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What is it about the SubMarilyns? This select group of under-achievers has given me some of my most memorable hillwalking experiences. Take Mynydd Figyn and Mynydd Pencarreg for example (both 31C). I did them as separate walks in October 2004, and had one of my strangest days on the hills of Wales. I parked at the picturesque Tally Abbey and picked off the Marilyn Mynydd Cynros with little trouble, but its neighbour Mynydd Figyn was another matter. I got down to the lane on the north side of the hill without much difficulty and followed it west towards a farm nestling in a valley at Blaenwaun.
This was no tranquil rural scene, however. As I approached the valley I was deafened by the music blasting out of the place. Was it one of those deep rural raves one read about, I wondered? I thought a middle-aged male in hill-running gear might look a little out of place among the ravers, so I beat a hasty retreat. Best not to get involved. Not my scene.
So I detoured. And detoured. And detoured. It was the bullocks I blame. They didn't want to share their field with me. I ended up floundering in a muddy stream, and then the bramble thickets, for at least an hour. I tried to find a way through the 300 metres of forest to the open hill beyond, but only an armadillo would have made progress. There must be thinner forest in the jungles of Borneo, I thought. At least there were no war-painted tribesmen to waylay me.
All in a day's work for a (Sub)Marilynist, I suppose. And so it would have been, but for the bizarre events that followed. I finally tumbled onto the track winding up Mynydd Figyn, but it was more a sort of linear dump. Rusty cars, bottles and loose rubbish were strewn among the ruined cottages that lined the track. It made the approach to Billinge Hill seem like the Palace of Versailles. As I climbed the track I almost stumbled over a pair of young children playing in the dirt. Their faces wore war paint. It was too cold for Borneo though. A ragged young woman rushed out of a nearby caravan, which had seen better days (centuries, in fact), swept the children up with a disapproving look at me, and sped back into the caravan without a word. I realised I must have stumbled upon one of the famous hippy communes of mid Wales. It was a large and pungent settlement full of types who go to have a scrap with the authorities by Stonehenge at midsummer eve.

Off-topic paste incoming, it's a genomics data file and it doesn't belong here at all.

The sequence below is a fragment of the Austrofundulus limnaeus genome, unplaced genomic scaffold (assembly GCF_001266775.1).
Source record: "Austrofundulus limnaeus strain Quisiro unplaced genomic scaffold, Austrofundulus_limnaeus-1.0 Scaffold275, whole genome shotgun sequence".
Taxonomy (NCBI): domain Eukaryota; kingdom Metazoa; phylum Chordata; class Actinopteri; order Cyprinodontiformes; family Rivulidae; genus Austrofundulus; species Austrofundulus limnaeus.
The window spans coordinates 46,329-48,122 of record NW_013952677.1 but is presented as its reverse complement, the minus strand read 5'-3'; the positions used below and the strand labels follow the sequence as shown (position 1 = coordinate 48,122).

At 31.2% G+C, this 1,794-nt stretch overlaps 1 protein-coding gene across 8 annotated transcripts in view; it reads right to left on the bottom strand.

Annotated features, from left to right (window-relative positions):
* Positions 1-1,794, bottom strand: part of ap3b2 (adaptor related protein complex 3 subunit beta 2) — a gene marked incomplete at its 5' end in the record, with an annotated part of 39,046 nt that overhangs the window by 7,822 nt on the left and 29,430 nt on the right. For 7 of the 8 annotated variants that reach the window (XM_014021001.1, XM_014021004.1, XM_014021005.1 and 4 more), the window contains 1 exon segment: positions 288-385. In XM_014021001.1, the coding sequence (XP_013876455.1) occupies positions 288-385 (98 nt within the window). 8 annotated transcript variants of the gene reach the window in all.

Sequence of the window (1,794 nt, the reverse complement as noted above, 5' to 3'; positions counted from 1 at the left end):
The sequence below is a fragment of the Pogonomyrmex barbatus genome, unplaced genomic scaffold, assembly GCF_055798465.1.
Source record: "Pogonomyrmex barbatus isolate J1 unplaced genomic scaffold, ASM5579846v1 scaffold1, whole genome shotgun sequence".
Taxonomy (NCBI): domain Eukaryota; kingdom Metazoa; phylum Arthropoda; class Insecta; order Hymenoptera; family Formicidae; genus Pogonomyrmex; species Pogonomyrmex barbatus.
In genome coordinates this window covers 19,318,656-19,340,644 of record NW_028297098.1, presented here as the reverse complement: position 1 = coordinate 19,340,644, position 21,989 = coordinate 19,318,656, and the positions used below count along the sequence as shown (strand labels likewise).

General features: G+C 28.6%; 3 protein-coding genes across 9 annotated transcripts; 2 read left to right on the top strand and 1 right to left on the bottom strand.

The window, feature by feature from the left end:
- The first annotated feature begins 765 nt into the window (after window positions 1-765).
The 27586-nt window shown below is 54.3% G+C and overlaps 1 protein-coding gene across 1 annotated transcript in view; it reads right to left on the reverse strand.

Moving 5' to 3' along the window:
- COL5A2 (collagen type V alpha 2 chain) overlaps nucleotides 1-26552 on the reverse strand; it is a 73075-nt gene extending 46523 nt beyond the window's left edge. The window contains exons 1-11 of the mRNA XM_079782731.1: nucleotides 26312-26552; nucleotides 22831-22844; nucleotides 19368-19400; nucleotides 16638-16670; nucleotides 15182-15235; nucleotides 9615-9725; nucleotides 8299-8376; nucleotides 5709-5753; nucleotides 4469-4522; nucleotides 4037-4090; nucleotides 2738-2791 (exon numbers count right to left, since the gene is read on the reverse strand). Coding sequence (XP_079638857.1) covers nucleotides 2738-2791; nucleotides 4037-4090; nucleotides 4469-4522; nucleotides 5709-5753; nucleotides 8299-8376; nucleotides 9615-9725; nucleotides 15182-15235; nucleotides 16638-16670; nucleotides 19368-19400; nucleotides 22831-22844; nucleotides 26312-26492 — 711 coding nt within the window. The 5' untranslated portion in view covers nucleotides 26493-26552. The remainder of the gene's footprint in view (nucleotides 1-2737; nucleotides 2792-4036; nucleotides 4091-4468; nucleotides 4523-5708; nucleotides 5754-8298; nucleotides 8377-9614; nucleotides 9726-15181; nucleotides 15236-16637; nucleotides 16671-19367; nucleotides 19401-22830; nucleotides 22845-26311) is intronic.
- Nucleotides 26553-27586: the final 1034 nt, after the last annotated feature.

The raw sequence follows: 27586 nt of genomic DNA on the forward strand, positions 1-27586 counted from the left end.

As expected, the true summit of Mynydd Figyn proved rather elusive, so I visited all the likely spots. The search was enlivened by the approach of two of the local commune inhabitants. One appeared to be streaming with blood down his face and neck. I was unsure whether to beat it or call an ambulance. I was glad I did neither; it was only red body paint. I then made a long and circuitous route around the south side of the two hills along winding lanes back to the car.
I had spent so long on my first route that there was only time for one more quick bag before heading home. I decided on Mynydd Pencarreg, which was to provide a different sort of strangeness. After parking the car at a cattle grid, I followed a lane up onto the open hill and across the moor. Suddenly I turned round to find a friendly sheepdog with wagging tail accompanying me. I had no idea where he had come from, as there were no houses for miles. We walked side by side for several minutes until I stopped to tie a lace. The dog didn't wait for me, but pressed on. As I set off again I saw him as he breasted the hill some 100 metres ahead. When I got to the place where I had last seen him, however, there was no trace of him. All around was a flat featureless moor with no cover, and the lane stretching out straight ahead of me. The dog seemed to have vanished into the thin air whence he had come. Bagging the SubMarilyn seemed rather an anti-climax.
I suppose these two hills summarise the quirky pleasures of obscure hills - you just never know what's round the corner.
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